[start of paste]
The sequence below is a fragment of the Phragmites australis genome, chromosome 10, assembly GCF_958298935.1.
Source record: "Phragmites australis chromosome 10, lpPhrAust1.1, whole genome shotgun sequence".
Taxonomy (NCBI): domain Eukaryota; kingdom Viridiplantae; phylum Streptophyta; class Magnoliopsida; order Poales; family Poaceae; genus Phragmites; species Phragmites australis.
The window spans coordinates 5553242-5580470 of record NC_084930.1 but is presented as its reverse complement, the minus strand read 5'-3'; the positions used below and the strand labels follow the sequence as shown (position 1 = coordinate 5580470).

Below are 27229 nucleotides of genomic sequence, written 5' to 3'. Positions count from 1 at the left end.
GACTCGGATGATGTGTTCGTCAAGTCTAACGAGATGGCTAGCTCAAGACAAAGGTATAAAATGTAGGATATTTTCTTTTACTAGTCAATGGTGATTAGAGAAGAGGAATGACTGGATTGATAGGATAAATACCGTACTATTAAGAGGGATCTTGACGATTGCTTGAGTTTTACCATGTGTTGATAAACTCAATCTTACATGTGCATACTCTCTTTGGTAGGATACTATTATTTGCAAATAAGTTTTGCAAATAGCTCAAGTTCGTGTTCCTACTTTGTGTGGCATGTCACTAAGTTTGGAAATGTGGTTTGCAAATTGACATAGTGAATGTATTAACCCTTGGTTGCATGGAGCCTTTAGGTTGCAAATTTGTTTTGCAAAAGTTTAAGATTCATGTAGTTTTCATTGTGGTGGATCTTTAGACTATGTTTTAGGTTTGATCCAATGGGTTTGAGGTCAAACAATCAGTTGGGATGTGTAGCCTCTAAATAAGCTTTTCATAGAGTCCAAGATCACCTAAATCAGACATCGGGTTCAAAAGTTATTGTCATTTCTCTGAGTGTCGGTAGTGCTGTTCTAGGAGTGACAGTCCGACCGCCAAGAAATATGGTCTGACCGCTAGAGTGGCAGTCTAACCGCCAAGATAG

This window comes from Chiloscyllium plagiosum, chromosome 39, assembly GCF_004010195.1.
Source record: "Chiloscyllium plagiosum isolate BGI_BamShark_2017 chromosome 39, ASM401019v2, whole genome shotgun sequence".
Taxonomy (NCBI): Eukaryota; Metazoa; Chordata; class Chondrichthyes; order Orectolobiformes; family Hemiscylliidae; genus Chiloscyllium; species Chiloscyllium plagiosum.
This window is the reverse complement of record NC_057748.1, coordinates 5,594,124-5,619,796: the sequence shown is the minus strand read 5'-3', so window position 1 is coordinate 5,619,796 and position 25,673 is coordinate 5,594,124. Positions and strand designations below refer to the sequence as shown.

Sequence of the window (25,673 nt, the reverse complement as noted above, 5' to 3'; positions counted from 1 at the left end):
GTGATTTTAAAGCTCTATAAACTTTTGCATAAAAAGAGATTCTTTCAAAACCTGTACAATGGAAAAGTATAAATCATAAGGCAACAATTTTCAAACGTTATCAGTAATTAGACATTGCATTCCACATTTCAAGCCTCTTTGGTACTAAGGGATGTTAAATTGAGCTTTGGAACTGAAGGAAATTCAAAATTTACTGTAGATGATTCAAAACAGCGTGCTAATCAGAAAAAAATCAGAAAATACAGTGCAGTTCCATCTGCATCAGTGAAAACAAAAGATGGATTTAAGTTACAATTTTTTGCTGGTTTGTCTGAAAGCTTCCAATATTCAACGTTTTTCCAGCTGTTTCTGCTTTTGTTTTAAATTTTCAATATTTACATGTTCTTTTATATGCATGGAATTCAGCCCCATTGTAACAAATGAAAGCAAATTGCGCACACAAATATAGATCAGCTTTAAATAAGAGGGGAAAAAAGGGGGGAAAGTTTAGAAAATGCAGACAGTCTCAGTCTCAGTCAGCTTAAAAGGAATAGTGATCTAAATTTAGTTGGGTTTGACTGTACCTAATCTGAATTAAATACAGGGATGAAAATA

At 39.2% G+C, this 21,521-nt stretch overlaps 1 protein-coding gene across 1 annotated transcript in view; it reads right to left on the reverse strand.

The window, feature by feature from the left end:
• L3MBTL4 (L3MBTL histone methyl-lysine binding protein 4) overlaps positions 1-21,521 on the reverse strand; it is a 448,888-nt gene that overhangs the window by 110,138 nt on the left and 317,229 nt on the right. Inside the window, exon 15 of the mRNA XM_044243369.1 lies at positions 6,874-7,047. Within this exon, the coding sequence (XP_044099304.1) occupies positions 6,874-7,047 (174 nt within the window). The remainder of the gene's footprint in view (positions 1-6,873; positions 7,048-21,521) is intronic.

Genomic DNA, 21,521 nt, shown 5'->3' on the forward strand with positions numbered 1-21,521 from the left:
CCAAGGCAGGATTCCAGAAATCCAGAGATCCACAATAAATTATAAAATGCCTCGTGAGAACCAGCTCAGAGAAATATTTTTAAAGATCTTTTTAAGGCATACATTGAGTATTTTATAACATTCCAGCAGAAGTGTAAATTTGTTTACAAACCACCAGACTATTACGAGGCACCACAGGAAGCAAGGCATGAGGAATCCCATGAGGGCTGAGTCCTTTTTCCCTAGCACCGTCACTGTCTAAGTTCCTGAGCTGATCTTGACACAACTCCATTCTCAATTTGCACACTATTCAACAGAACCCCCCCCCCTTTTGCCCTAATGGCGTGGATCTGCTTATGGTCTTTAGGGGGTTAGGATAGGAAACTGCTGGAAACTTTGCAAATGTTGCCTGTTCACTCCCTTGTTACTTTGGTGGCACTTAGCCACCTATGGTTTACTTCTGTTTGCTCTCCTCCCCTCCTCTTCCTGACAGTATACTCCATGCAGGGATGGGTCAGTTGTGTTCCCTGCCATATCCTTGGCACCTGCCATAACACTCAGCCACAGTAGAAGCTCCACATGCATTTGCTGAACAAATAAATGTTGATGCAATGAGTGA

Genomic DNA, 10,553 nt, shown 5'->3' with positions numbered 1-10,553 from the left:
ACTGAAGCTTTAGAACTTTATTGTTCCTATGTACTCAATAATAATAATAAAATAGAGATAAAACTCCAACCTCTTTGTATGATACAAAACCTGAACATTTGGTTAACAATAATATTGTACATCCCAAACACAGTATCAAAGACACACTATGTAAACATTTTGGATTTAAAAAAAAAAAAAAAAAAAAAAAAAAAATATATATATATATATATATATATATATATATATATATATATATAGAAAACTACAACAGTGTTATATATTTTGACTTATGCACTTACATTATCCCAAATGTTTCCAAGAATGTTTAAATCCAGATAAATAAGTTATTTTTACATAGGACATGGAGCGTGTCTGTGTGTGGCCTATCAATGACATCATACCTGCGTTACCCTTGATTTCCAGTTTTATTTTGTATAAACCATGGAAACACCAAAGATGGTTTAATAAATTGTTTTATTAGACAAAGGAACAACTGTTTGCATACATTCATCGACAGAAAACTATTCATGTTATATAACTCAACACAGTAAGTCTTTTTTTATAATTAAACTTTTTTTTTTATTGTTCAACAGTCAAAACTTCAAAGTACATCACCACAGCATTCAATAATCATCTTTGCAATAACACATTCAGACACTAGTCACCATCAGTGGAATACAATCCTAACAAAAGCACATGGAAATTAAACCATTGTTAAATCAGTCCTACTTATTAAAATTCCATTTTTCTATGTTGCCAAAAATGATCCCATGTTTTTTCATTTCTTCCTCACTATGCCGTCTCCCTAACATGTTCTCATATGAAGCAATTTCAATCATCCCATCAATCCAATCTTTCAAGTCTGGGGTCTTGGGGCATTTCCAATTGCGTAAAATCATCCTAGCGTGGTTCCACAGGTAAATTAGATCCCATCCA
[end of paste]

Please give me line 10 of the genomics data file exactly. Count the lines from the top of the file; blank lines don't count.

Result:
This window is the reverse complement of record NC_057748.1, coordinates 5,594,124-5,619,796: the sequence shown is the minus strand read 5'-3', so window position 1 is coordinate 5,619,796 and position 25,673 is coordinate 5,594,124. Positions and strand designations below refer to the sequence as shown.